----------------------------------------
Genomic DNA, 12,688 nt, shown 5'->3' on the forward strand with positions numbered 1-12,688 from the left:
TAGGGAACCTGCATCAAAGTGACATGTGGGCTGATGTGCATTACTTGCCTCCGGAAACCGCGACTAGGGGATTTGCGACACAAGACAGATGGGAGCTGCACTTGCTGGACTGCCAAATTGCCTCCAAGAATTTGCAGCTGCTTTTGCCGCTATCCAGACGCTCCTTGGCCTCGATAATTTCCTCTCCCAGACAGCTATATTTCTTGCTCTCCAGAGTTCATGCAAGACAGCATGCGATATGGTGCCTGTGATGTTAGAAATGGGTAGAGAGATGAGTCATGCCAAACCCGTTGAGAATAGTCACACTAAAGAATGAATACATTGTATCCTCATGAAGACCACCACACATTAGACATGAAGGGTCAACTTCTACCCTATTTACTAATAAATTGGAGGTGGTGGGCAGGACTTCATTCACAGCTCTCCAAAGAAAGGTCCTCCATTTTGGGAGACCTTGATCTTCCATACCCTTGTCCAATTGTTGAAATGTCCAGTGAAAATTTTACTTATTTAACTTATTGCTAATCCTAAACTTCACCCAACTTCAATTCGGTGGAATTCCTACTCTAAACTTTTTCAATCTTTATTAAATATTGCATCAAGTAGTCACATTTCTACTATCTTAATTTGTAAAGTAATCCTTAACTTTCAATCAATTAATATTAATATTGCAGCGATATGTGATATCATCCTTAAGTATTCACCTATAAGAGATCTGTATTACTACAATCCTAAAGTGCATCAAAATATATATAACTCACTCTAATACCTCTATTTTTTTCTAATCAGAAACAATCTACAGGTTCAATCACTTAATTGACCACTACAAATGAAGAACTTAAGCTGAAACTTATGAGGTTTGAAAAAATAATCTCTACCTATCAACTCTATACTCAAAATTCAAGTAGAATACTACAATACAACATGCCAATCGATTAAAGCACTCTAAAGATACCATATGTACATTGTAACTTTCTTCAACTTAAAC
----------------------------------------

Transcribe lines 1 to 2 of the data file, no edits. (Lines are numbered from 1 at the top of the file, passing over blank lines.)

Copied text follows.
Genomic DNA, 12,688 nt, shown 5'->3' on the forward strand with positions numbered 1-12,688 from the left:
TAGGGAACCTGCATCAAAGTGACATGTGGGCTGATGTGCATTACTTGCCTCCGGAAACCGCGACTAGGGGATTTGCGACACAAGACAGATGGGAGCTGCACTTGCTGGACTGCCAAATTGCCTCCAAGAATTTGCAGCTGCTTTTGCCGCTATCCAGACGCTCCTTGGCCTCGATAATTTCCTCTCCCAGACAGCTATATTTCTTGCTCTCCAGAGTTCATGCAAGACAGCATGCGATATGGTGCCTGTGATGTTAGAAATGGGTAGAGAGATGAGTCATGCCAAACCCGTTGAGAATAGTCACACTAAAGAATGAATACATTGTATCCTCATGAAGACCACCACACATTAGACATGAAGGGTCAACTTCTACCCTATTTACTAATAAATTGGAGGTGGTGGGCAGGACTTCATTCACAGCTCTCCAAAGAAAGGTCCTCCATTTTGGGAGACCTTGATCTTCCATACCCTTGTCCAATTGTTGAAATGTCCAGTGAAAATTTTACTTATTTAACTTATTGCTAATCCTAAACTTCACCCAACTTCAATTCGGTGGAATTCCTACTCTAAACTTTTTCAATCTTTATTAAATATTGCATCAAGTAGTCACATTTCTACTATCTTAATTTGTAAAGTAATCCTTAACTTTCAATCAATTAATATTAATATTGCAGCGATATGTGATATCATCCTTAAGTATTCACCTATAAGAGATCTGTATTACTACAATCCTAAAGTGCATCAAAATATATATAACTCACTCTAATACCTCTATTTTTTTCTAATCAGAAACAATCTACAGGTTCAATCACTTAATTGACCACTACAAATGAAGAACTTAAGCTGAAACTTATGAGGTTTGAAAAAATAATCTCTACCTATCAACTCTATACTCAAAATTCAAGTAGAATACTACAATACAACATGCCAATCGATTAAAGCACTCTAAAGATACCATATGTACATTGTAACTTTCTTCAACTTAAAC